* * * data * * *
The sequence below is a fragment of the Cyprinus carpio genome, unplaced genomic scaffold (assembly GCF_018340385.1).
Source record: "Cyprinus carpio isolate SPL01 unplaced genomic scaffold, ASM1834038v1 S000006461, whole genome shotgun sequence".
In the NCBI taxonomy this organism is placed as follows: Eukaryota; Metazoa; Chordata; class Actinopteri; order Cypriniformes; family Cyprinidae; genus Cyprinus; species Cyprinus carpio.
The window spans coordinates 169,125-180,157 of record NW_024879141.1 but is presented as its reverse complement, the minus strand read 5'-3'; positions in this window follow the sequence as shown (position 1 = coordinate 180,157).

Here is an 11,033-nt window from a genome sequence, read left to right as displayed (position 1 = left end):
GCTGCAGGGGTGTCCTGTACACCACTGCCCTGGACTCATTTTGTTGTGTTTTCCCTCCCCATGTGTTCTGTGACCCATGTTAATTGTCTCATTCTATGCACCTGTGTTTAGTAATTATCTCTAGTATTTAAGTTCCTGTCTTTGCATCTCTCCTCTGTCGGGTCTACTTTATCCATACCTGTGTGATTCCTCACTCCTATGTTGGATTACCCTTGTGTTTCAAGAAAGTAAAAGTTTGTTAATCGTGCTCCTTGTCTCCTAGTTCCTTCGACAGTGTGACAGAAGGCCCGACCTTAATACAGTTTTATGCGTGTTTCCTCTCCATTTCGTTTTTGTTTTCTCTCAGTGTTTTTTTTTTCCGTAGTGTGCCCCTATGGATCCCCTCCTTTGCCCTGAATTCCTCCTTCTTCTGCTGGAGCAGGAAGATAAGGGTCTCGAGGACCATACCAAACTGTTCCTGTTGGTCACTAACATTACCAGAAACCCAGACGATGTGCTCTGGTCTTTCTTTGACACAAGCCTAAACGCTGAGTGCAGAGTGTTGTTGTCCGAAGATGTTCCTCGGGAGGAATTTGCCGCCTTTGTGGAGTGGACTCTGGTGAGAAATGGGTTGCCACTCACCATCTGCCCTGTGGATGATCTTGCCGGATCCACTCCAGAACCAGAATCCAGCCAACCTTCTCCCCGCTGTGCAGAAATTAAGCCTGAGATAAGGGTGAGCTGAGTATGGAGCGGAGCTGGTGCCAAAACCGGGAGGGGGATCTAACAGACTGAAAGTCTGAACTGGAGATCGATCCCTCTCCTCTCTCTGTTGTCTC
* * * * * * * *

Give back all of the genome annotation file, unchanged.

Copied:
The sequence below is a fragment of the Cyprinus carpio genome, unplaced genomic scaffold (assembly GCF_018340385.1).
Source record: "Cyprinus carpio isolate SPL01 unplaced genomic scaffold, ASM1834038v1 S000006461, whole genome shotgun sequence".
In the NCBI taxonomy this organism is placed as follows: Eukaryota; Metazoa; Chordata; class Actinopteri; order Cypriniformes; family Cyprinidae; genus Cyprinus; species Cyprinus carpio.
The window spans coordinates 169,125-180,157 of record NW_024879141.1 but is presented as its reverse complement, the minus strand read 5'-3'; positions in this window follow the sequence as shown (position 1 = coordinate 180,157).

Here is an 11,033-nt window from a genome sequence, read left to right as displayed (position 1 = left end):
GCTGCAGGGGTGTCCTGTACACCACTGCCCTGGACTCATTTTGTTGTGTTTTCCCTCCCCATGTGTTCTGTGACCCATGTTAATTGTCTCATTCTATGCACCTGTGTTTAGTAATTATCTCTAGTATTTAAGTTCCTGTCTTTGCATCTCTCCTCTGTCGGGTCTACTTTATCCATACCTGTGTGATTCCTCACTCCTATGTTGGATTACCCTTGTGTTTCAAGAAAGTAAAAGTTTGTTAATCGTGCTCCTTGTCTCCTAGTTCCTTCGACAGTGTGACAGAAGGCCCGACCTTAATACAGTTTTATGCGTGTTTCCTCTCCATTTCGTTTTTGTTTTCTCTCAGTGTTTTTTTTTTCCGTAGTGTGCCCCTATGGATCCCCTCCTTTGCCCTGAATTCCTCCTTCTTCTGCTGGAGCAGGAAGATAAGGGTCTCGAGGACCATACCAAACTGTTCCTGTTGGTCACTAACATTACCAGAAACCCAGACGATGTGCTCTGGTCTTTCTTTGACACAAGCCTAAACGCTGAGTGCAGAGTGTTGTTGTCCGAAGATGTTCCTCGGGAGGAATTTGCCGCCTTTGTGGAGTGGACTCTGGTGAGAAATGGGTTGCCACTCACCATCTGCCCTGTGGATGATCTTGCCGGATCCACTCCAGAACCAGAATCCAGCCAACCTTCTCCCCGCTGTGCAGAAATTAAGCCTGAGATAAGGGTGAGCTGAGTATGGAGCGGAGCTGGTGCCAAAACCGGGAGGGGGATCTAACAGACTGAAAGTCTGAACTGGAGATCGATCCCTCTCCTCTCTCTGTTGTCTC